Law Firm Data Security Compliance

Law Firm Data Security Compliance

Law firms have long been an attractive target for cybercriminals and malicious insiders because of the valuable and lucrative data they possess. But with cyberattacks growing more advanced by the day — and successful ones resulting in massive reputational loss, remediation costs, and penalties for the victims — law firms must follow strict IT rules and regulations to protect their data.

Complying with all the necessary requirements and implementing the right data protection measures that suit your practice can be a challenge. In this blog, we’ll tackle the most common data security risks for law firms, and the different data protection compliance requirements that practices must abide by.

What Are the Data Security Risks for Law Firms?

Threat actors can make a pretty penny off of the personal information of your clients and employees. From banking details and health records to trade secrets and intellectual property, the valuable information that your law firm collects and stores will almost certainly attract the ill-intentioned.

Not having the necessary protections in place to keep data secure puts your practice at great risk of the following:

  • Compromised communications due to phished or hacked email accounts
  • Inability to access critical information as a result of ransomware attacks, where hackers encrypt files and demand a ransom to restore access
  • Leakage of personal or business information
  • Loss of credibility and trust in your firm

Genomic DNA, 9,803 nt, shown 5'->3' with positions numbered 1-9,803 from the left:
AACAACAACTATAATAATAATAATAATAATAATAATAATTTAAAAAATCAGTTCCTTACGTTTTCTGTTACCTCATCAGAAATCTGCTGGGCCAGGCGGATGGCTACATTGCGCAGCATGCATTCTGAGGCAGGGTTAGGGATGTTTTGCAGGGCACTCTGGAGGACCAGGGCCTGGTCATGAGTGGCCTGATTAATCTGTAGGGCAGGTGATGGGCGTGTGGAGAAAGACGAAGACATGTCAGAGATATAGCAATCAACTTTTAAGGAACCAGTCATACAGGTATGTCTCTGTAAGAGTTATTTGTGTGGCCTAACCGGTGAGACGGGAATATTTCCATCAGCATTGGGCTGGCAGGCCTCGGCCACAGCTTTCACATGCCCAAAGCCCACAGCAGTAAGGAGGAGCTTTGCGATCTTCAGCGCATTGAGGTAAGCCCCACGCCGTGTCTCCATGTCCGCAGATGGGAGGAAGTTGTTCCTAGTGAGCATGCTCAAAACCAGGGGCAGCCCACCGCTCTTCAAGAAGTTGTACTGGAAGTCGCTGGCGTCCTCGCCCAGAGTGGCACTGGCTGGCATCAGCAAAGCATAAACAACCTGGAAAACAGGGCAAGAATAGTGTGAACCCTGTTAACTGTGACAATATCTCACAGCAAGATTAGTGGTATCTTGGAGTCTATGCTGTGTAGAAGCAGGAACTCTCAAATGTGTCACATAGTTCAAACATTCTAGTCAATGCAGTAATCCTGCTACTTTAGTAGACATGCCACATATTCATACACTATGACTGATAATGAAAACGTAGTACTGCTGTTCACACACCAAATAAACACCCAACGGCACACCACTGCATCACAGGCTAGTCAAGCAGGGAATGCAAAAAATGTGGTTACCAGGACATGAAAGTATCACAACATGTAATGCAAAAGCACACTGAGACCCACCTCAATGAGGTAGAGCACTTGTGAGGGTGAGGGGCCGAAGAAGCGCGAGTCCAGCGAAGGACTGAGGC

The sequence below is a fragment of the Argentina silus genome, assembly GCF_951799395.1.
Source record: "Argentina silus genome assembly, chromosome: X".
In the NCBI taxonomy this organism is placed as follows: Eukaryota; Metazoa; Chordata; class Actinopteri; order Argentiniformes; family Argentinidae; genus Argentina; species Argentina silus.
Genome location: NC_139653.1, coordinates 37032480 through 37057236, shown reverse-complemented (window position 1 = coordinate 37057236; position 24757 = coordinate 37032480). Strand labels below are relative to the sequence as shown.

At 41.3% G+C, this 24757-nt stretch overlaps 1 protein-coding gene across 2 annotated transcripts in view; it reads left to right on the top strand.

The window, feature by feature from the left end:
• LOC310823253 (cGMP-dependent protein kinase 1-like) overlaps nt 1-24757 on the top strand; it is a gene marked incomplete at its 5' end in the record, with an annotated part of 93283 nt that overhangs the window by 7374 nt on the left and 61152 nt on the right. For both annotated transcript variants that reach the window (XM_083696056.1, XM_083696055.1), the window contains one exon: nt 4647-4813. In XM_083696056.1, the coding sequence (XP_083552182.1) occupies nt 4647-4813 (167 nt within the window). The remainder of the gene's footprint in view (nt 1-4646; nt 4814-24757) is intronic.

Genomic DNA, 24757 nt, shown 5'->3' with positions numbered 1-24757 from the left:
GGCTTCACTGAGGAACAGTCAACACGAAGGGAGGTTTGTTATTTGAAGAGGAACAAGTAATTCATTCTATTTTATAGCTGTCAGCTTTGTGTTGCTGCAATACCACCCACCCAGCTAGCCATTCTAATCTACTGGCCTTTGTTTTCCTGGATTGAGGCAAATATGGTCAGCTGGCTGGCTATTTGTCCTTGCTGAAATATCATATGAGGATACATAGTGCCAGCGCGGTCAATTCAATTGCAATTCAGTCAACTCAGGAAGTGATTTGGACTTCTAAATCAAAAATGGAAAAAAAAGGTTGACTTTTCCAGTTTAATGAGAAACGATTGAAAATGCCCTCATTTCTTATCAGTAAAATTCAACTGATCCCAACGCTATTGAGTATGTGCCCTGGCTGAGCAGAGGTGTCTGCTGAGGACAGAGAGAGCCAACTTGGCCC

• Malpractice allegations and lawsuits

What Are the Obligations of Law Firms in Terms of Data Security?

Professionally and ethically, it’s a law firm’s duty to protect client data and disclose a breach if one occurs. Rule 1.6 of the Model Rules of Professional Conduct by the American Bar Association (ABA) states that lawyers should “make reasonable efforts to prevent the inadvertent or unauthorized disclosure of, or unauthorized access to, information relating to the representation of a client.”

What’s more, the ABA has released a number of ethics opinions that provide guidance for lawyers on how to address their firm’s cybersecurity. These include Securing Communication of Protected Client Information and Lawyers’ Obligations After an Electronic Data Breach or Cyberattack.

Privacy and Data Security Standards, Laws, and Regulations

Depending on what your law firm specializes in, you may work with various types of sensitive client data, like personal, financial, and healthcare information. Each of these data types is protected by certain security standards, laws, and regulations, such as:

  • The National Institute of Standards and Technology Special Publication (NIST SP) 800-53 is a set of standards and guidelines that help strengthen the security of the information systems used within US federal agencies. It covers 18 areas, which include access control, incident response, business continuity, and disaster recovery. In particular, NIST SP 800-53 outlines operational, technical, and management safeguards that help maintain the integrity, confidentiality, and security of federal information systems.
  • The General Data Protection Regulation (GDPR) sets rules for how companies manage and share the personal data of citizens of the European Union. This applies to all companies that operate in the EU or manage the data of EU residents. The GDPR enforces strict security measures, and non-compliance can lead to massive fines of up to $22.07 million or four percent of the company’s annual revenue, whichever is greater.